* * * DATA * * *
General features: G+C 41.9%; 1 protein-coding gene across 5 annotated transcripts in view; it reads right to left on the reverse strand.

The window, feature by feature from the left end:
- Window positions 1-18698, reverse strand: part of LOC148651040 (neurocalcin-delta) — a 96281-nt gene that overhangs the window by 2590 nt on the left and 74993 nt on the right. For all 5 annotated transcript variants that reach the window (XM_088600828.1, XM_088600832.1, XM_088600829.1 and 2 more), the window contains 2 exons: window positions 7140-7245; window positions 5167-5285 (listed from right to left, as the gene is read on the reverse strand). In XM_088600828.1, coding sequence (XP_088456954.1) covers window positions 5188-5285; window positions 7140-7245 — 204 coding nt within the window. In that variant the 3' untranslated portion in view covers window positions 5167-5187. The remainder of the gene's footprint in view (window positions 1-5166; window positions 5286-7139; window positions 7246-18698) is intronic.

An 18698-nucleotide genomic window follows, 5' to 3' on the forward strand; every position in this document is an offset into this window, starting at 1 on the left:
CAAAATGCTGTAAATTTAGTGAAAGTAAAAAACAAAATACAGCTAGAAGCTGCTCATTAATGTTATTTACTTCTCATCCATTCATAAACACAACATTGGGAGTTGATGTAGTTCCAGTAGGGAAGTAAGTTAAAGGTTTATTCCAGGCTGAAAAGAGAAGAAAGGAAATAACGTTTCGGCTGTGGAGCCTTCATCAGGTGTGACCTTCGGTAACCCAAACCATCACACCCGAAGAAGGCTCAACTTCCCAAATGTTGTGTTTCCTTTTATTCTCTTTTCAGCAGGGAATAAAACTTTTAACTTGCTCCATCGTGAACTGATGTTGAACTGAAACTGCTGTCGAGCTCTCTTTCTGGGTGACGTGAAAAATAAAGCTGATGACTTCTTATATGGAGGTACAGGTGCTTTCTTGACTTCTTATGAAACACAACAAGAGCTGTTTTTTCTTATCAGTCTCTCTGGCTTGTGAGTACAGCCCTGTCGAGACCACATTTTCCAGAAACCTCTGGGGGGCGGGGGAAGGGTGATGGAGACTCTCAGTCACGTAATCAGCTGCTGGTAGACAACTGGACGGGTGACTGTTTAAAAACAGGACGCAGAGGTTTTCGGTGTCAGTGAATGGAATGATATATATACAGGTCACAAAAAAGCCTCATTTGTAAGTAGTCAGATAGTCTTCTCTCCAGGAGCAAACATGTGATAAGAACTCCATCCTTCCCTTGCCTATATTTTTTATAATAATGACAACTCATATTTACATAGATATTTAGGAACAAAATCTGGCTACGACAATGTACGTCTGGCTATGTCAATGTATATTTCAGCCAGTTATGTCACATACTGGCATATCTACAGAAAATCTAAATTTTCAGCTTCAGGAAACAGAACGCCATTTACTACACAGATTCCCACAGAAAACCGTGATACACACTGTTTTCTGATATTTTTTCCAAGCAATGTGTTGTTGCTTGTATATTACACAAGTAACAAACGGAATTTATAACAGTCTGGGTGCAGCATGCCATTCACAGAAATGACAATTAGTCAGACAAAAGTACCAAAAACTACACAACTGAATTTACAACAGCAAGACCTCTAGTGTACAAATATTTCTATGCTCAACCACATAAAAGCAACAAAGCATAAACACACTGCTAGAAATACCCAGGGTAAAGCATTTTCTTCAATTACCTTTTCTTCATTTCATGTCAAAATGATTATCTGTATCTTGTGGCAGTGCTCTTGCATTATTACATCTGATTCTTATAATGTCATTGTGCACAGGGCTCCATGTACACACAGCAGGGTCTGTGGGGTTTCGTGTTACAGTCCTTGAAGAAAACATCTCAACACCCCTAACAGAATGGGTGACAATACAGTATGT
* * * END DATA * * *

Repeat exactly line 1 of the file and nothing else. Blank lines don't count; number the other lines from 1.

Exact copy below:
General features: G+C 41.9%; 1 protein-coding gene across 5 annotated transcripts in view; it reads right to left on the reverse strand.